Fred Johnson is effusive.
After a 29-year career in the Army, including three combat tours, he has moved on to a dream job as a fundraiser for a nonprofit -- in Louisville, Kentucky, a city he loves.
I can hear the excitement in his voice as he tells me I must visit Louisville.
“You’ve gotta come, dude -- it’s awesome,” Johnson told me. “This is an up-and-coming town.”
But Johnson might not have been able to find the job and community of his dreams were it not for Where Opportunity Knox, an innovative new veterans re-integration program.
Last year, Johnson was one of more than 100,000 soldiers leaving active duty Army service. Every single one of them passes through Fort Knox before re-entering the civilian world.
Those Army veterans are looking for jobs and communities where they can begin a new life as civilians. The greater Louisville, Kentucky, area where Fort Knox is located has a vibrant cultural scene and growing economy in need of capable workers and young families.
Until recently, however, there was no coordinated effort to connect the soon-to-be civilians in Fort Knox with job opportunities and communal life in Louisville.
So in September 2014, three regional chambers of commerce launched Where Opportunity Knox to try to change that.
The program has the enthusiastic backing of the U.S. Army, but it does not take a dime from the government. It relies exclusively on funding from philanthropic foundations. And it has already racked up some impressive numbers.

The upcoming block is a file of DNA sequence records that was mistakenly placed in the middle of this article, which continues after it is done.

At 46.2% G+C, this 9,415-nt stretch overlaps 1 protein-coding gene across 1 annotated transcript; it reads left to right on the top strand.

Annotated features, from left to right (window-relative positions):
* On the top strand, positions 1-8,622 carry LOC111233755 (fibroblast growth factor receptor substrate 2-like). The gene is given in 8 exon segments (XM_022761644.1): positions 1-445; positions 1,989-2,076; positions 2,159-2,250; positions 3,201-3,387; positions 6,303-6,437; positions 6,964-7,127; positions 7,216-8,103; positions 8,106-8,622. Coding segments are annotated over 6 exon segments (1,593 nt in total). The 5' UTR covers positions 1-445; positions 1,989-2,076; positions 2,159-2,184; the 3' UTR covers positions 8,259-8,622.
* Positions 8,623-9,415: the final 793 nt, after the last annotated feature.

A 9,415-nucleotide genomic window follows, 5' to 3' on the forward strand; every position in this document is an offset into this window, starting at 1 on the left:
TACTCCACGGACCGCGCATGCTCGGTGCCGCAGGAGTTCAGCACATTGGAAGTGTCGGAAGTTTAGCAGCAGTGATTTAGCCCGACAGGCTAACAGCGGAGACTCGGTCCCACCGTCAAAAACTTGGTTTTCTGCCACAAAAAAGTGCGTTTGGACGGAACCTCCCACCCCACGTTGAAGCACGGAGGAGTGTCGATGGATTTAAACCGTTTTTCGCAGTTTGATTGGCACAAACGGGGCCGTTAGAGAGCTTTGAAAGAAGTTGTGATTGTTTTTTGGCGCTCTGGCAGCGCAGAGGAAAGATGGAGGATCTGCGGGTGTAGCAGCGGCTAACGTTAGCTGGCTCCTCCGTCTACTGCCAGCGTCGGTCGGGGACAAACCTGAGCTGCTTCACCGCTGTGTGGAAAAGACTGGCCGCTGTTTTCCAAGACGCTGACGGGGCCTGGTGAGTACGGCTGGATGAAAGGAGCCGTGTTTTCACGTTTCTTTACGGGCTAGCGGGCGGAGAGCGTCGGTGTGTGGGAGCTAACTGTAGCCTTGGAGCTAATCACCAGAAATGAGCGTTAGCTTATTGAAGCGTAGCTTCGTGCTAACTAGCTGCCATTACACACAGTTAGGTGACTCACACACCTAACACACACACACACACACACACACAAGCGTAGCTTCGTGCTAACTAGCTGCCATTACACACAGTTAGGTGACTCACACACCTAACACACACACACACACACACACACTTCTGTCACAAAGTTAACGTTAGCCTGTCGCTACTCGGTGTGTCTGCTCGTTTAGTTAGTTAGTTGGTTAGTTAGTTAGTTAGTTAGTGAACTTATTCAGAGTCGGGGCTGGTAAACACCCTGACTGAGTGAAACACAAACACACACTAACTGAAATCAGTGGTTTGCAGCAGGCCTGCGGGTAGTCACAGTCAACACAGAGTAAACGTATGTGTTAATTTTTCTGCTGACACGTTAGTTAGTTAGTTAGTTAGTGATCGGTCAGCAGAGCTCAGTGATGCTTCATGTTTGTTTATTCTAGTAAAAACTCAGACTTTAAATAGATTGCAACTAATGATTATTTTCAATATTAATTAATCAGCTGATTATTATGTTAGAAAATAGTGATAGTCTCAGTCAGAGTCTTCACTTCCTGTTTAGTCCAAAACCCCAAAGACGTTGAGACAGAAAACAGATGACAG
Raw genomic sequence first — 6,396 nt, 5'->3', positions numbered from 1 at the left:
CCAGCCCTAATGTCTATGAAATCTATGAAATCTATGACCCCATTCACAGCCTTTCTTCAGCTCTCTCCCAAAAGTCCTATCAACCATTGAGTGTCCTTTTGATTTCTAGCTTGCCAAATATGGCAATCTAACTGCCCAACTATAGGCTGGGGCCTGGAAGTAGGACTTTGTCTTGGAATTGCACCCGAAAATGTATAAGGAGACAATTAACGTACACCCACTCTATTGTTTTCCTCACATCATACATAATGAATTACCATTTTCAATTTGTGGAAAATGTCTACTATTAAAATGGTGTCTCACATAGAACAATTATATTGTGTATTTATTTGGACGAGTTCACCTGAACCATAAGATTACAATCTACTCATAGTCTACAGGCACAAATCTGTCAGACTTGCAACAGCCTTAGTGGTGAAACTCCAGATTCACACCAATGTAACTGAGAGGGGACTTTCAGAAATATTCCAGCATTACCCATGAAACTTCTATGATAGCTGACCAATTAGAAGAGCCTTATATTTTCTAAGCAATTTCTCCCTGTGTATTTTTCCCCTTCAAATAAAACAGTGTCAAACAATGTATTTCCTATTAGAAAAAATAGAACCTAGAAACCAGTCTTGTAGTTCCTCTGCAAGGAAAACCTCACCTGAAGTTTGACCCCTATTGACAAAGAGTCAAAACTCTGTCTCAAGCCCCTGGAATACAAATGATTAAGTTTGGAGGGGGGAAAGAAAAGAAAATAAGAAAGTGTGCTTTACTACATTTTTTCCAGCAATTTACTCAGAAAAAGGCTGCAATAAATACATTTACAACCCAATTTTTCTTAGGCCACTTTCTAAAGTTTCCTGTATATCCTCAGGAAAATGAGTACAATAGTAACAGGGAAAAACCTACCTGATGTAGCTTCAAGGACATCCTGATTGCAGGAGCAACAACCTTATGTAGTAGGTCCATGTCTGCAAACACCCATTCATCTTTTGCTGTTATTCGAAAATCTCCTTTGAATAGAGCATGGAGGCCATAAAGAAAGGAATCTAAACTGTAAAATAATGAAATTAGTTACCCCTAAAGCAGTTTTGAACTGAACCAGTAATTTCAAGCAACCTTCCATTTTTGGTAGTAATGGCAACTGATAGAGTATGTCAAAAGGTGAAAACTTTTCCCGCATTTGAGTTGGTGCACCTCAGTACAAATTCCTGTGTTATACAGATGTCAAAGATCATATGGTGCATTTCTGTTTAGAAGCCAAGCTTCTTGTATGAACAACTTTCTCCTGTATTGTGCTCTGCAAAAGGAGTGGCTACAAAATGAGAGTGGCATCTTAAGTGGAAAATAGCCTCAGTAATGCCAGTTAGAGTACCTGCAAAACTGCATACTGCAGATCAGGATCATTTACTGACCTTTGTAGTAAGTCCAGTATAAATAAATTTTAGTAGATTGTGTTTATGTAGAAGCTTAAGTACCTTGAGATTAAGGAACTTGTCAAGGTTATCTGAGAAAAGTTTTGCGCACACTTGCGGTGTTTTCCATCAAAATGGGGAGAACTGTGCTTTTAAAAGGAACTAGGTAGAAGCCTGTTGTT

Where Opportunity Knox claims credit for connecting 1,500 veterans to jobs in the region already. And it has the goal of navigating 10,000 veterans to jobs in the greater Louisville area by 2017.
Filling A Void
The transition to civilian life for soldiers being processed at Fort Knox has two stages, according to retired Col. Walter Herd, the director of the Army’s Transition Assistance Program: preparation for a career outside the Army and connection to opportunities in the civilian world.
The Army spends two weeks on the first part, Herd said, helping soldiers with “everything from their own personal and psychological understanding, to their budgetary needs, culminating with a résumé and job preparation.”
Connecting those soldiers to a career and community is how Where Opportunity Knox complements the Army’s work. Representatives of the group are often on premises at training sessions in Fort Knox to assess soldiers' needs and answer questions. They advertise their availability to talk by email or phone on RallyPoint, an internal military professional networking site.
Where Opportunity Knox emphasizes that it is not a job placement program. It just gives veterans the personal support, insight and connections to the employer community that they are less likely to find on, say, Monster.com.
In addition to a team of several permanent staff members, Where Opportunity Knox uses a proverbial army of “regional veteran connectors” -- 35 trained volunteers -- to help veterans identify job opportunities in the region, and a local community to live in that meets their needs. The latter component means helping veterans identify everything from a quiet neighborhood to buy a home to educational services for children with disabilities to adult recreational sports leagues.
I’m excited about Where Opportunity Knox because it connects them not just to a job, but to a community. Retired Col. Walter Herd, director, Army Transition Assistance Program
Herd said there is no veterans reintegration program in the United States as comprehensive as Where Opportunity Knox.